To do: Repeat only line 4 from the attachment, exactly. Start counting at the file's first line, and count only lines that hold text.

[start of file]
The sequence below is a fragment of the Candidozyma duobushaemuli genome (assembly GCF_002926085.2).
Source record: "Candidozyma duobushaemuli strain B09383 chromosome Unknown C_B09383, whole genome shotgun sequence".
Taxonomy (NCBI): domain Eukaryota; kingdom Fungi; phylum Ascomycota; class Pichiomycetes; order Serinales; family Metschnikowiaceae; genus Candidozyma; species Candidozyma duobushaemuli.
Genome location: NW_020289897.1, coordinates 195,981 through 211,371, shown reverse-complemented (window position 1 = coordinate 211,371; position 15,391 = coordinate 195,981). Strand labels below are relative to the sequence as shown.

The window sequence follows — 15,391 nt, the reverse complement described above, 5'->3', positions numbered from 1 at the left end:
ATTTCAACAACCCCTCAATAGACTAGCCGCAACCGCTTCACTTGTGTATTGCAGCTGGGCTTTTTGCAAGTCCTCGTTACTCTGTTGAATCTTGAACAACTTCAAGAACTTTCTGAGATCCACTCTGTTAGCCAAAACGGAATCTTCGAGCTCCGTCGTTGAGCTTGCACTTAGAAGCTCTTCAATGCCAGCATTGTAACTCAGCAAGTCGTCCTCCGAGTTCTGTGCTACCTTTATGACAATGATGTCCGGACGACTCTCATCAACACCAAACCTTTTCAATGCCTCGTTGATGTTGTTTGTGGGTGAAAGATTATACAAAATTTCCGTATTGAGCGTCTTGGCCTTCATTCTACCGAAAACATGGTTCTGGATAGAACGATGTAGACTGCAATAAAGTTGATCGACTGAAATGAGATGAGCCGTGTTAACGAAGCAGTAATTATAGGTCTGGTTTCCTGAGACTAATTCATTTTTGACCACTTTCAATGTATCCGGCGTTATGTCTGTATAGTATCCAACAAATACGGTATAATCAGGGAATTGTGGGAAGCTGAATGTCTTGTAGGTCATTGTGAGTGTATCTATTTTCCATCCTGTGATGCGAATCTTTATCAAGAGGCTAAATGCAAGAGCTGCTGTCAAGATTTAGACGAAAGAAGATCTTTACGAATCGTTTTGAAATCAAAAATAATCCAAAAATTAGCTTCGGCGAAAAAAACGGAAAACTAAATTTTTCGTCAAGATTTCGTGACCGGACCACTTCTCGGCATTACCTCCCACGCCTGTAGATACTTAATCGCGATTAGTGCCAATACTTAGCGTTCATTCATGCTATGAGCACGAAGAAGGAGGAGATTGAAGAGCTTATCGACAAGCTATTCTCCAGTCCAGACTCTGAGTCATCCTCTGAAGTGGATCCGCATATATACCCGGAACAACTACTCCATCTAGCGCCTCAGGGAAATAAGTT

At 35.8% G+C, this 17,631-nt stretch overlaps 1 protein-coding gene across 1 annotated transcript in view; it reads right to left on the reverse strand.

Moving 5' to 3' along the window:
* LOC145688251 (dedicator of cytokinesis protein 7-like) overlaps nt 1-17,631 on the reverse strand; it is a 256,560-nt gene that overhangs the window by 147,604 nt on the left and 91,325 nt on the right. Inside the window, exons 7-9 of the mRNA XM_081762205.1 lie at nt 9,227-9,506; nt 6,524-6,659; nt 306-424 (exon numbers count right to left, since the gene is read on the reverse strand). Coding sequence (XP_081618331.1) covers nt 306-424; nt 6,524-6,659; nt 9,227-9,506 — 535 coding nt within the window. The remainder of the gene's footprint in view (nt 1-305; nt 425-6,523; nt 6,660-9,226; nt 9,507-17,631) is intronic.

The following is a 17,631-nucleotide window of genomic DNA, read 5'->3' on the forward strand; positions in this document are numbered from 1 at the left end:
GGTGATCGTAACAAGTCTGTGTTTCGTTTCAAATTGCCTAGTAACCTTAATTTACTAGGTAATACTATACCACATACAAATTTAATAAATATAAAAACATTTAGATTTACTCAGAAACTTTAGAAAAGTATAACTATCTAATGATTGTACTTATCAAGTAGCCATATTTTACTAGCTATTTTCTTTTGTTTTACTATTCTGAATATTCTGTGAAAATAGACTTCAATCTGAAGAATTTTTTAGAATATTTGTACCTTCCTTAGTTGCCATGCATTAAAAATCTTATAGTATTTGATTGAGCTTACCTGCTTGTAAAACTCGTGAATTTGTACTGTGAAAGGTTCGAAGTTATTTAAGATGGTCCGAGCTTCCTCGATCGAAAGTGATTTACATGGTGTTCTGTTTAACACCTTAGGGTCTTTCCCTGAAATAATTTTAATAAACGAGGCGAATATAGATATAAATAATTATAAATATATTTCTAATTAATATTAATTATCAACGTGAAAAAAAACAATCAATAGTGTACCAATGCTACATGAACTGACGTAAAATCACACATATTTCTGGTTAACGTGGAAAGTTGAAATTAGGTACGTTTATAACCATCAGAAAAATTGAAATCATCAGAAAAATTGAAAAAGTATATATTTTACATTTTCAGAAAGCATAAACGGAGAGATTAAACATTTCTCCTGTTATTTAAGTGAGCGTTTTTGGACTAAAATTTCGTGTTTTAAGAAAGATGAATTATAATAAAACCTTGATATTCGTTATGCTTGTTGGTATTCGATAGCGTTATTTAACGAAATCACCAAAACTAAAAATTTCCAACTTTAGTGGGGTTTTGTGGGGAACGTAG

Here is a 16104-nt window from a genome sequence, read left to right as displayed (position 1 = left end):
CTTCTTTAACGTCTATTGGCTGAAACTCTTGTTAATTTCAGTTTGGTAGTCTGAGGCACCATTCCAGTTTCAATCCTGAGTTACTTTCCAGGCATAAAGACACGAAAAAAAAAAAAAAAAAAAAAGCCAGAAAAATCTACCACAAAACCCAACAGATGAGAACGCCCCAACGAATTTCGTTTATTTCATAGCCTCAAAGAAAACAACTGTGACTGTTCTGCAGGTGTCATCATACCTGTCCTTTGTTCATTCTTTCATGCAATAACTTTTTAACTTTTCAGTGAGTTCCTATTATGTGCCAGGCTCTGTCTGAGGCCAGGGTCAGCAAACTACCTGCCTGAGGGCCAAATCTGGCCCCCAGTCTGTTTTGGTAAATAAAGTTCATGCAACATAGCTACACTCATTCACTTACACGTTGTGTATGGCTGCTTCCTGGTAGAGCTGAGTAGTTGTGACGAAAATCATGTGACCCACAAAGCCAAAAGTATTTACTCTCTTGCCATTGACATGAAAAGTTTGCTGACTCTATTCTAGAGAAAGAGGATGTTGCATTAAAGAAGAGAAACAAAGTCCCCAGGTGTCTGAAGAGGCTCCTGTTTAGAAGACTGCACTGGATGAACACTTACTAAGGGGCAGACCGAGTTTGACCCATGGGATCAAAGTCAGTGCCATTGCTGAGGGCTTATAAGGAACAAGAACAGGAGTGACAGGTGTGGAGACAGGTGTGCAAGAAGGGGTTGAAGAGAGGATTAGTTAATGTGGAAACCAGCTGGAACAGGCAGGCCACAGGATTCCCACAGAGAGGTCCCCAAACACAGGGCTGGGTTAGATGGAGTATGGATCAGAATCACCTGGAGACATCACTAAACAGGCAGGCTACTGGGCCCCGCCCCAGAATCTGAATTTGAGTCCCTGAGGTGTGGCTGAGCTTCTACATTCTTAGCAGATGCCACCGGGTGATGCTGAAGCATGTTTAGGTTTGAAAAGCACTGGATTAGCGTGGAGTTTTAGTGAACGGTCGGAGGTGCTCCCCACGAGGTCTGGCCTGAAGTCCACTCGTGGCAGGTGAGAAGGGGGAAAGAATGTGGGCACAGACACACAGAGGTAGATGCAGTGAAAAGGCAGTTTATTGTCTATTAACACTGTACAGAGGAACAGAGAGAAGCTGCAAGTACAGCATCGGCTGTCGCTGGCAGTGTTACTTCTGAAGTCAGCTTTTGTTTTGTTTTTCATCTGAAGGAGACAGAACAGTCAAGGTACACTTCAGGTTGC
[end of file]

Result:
Genome location: NW_020289897.1, coordinates 195,981 through 211,371, shown reverse-complemented (window position 1 = coordinate 211,371; position 15,391 = coordinate 195,981). Strand labels below are relative to the sequence as shown.